Beata Segercrantz is Postdoctoral Researcher at the Department of Management and Organization at Hanken School of Economics, Finland. Her research focuses on undesirable consequences of innovation, in particular, in the social- and health care sector.
William C. Wimsatt is professor emeritus in the Department of Philosophy, the Committee on Conceptual and Historical Studies of Science, and the Committee on Evolutionary Biology at the University of Chicago.
Claes is Assistant Professor in Complex Systems at the department of Energy and Environment at Chalmers University of Technology, Sweden. His research concerns innovation and societal evolution, both in the past and in modern society.
David Lane was Professor 1976-1992) and Chairman of the Department of Theoretical Statistics (1989-1992) at the University of Minnesota. In 1992, he became Professor of Statistics in the Department of Political Economy at the University of Modena, of which he was Chairman (1998-2001). From 2001, he is member of the Faculty of Communications and Economics of the University of Modena and Reggio Emilia, where he currently serves (since 2003) as professor of economics. In addition, Lane was a member of the external faculty at the Santa Fe Institute from 1989 until 2009; he continues to serve on the Institute’s Science Board and Editorial Board. He is a member of the Editorial Board of the journals Complexity and Journal of Evolutionary Economics. Lane’s research has resulted in numerous articles in international journals on stochastic process theory, the foundations of statistics, epidemiology, causality assessment of adverse drug reactions, economy theory, economic sociology, and the theory of innovation. From 2002-2006, Lane directed a European Commission project on the Information Society as a Complex System, in which participated scientists from Imperial College, the Sorbonne, and the Santa Fe Institute as well as the University of Modena and Reggio Emilia. The project led to the book “Complexity Perspectives on Innovation and Social Change,” edited by Lane, Denise Pumain, Sander van der Leeuw and Geoffrey West, (Springer, 2009). He is currently director of two European Commission projects: Innovation, Sustainability and ICT; and Emergence by Design. Both projects have partners from academia, technology companies and the world of social innovation. Among other awards, Lane received a Guggenheim Fellowship in 1986. He has also been elected a Fellow in the Institute of Mathematical Statistics, the International Statistical Society and the American Statistical Society.
Douglas is Curator of Paleozoic Invertebrates and the Smithsonian National Museum of Natural History. His research focus is on major evolutionary transitions and evolutionary innovation.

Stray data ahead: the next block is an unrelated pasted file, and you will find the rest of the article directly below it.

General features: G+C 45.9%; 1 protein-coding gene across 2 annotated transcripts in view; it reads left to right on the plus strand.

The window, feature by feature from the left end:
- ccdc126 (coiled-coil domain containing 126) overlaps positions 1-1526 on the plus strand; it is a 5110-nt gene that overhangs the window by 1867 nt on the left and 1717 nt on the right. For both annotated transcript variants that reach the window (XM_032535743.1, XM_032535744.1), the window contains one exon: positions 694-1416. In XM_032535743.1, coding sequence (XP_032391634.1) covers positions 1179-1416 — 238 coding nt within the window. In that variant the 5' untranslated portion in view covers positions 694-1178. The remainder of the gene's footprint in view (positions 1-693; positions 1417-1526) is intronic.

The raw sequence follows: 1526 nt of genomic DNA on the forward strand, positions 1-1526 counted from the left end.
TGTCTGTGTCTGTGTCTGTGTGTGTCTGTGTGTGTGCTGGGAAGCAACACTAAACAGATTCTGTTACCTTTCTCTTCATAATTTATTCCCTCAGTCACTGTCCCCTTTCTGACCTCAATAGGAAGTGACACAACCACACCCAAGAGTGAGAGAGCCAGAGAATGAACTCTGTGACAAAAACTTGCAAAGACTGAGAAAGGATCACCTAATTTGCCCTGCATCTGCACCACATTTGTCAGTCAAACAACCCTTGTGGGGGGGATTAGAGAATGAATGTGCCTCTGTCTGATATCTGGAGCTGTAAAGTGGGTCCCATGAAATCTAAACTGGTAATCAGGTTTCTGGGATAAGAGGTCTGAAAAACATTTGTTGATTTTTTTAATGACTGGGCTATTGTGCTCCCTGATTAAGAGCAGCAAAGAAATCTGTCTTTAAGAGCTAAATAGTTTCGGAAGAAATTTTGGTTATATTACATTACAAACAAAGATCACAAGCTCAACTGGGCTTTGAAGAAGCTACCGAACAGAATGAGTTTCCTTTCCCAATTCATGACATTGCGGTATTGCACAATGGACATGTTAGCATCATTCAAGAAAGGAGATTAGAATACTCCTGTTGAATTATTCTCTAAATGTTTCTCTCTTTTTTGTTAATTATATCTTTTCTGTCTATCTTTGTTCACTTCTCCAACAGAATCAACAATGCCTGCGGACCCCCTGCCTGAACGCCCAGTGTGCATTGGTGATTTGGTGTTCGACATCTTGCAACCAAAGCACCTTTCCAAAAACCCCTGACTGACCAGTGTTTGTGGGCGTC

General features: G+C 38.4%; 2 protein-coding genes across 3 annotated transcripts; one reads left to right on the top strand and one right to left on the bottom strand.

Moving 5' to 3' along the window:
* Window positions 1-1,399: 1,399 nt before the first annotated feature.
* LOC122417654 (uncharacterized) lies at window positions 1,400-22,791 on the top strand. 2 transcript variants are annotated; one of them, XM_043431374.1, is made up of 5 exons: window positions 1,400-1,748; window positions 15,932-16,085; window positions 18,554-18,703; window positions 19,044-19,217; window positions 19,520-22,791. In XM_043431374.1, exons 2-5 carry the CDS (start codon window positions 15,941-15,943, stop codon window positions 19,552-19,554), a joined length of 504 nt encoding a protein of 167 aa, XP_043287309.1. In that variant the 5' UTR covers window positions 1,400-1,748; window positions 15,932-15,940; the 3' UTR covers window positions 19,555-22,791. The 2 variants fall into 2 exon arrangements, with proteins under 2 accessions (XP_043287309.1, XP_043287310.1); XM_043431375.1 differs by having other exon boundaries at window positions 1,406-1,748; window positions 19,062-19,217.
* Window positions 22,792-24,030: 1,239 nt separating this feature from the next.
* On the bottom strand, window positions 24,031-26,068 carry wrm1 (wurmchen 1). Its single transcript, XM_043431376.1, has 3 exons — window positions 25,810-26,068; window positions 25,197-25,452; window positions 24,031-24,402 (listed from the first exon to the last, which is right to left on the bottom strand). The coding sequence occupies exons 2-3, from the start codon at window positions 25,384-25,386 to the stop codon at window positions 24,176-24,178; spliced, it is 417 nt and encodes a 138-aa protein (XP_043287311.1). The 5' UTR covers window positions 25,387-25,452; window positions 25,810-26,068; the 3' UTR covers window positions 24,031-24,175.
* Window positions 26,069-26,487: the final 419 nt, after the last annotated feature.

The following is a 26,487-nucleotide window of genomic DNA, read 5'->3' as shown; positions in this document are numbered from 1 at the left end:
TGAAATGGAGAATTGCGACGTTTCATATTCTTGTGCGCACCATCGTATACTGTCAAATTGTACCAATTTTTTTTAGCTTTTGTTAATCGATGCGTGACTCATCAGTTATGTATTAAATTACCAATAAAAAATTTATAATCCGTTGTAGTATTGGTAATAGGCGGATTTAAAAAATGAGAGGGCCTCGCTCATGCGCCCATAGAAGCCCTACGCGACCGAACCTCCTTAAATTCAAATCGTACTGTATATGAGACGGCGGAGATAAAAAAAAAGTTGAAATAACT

Dwight is Professor at the Department of Anthropology at the University of California Los Angeles. He has worked extensively on the underlying structure of kinship systems and social and societal dynamics in palaeolithic societies.
Anton Törnberg is a PhD-student in an interdisciplinary project between the Division of Physical Resource Theory at Chalmers and the Department of Sociology and Work Science at Gothenburg University. His research interests are automated text analysis and how perspectives and methods from complexity science can be useful within sociology.
Petter Törnberg is a PhD candidate at the Physical Resource Theory at Chalmers University of Technology, with a background in Computer Science, Complex Adaptive Systems and Physics. His research focuses on complex systems perspectives on social systems, and he is currently working with developing ways integrating automated text analysis with social theory.
Gilbert is an Associate Professor in the Department of Anthropology, University of Minnesota, USA. His research uses the intersection between cultural transmission theory and Paleolithic archaeology to investigate the dynamics of cultural evolution in the Pleistocene.
John is Emeritus Research Fellow at Mansfield College at the University of Oxford. He has extensively developed the understanding of the role of animal learning in evolution and the theory of Niche Construction.
Karl-Erik is professor emeritus at Hanken School of Economics in Helsinki, Finland. His research interests are unintended consequences of innovation, and collective leadership in knowledge-intensive organisations as diverse as Swedish consulting firms, American hi-tech companies and Australian Aborigines .
Mary is Regents’ Professor at the Department of Anthropology and Curator of Zooarchaeology at the Arizona State Museum of the University of Arizona. She combines archaeological fieldwork with theoretical development on several topics in human evolution, including the interaction between hominids and their ecological niches and the division of labor in palaeolithic groups.
Denise Pumain is Professor at University Paris I and member of the Institut Universitaire de France. She develops an evolutionary theory of urban systems from world-wide comparisons of empirical observations and simulation models (the Simpop series). She is PI of the ERC advanced grant GeoDiverCity.
Julie Fen-Chong is Lecturer in Geography (University of Burgundy at Dijon, France). She is interested in the use of location based data in geography. In her PhD (2012) prepared in collaboration with Orange Lab she analyzed mobile phone data in relation with the spatial organization of the Ile-de-France urban region.
Clara Schmitt is Post-Doc in Geography and Complex systems, working on the ERC GeoDiverCity project. Her research mainly focuses on the long term evolution of systems of cities by means of simulation models. In the two models developed for her PhD thesis (2014) (SimpopLocal and SimpopNet), innovation dynamics are considered as the growth engine of urban evolution.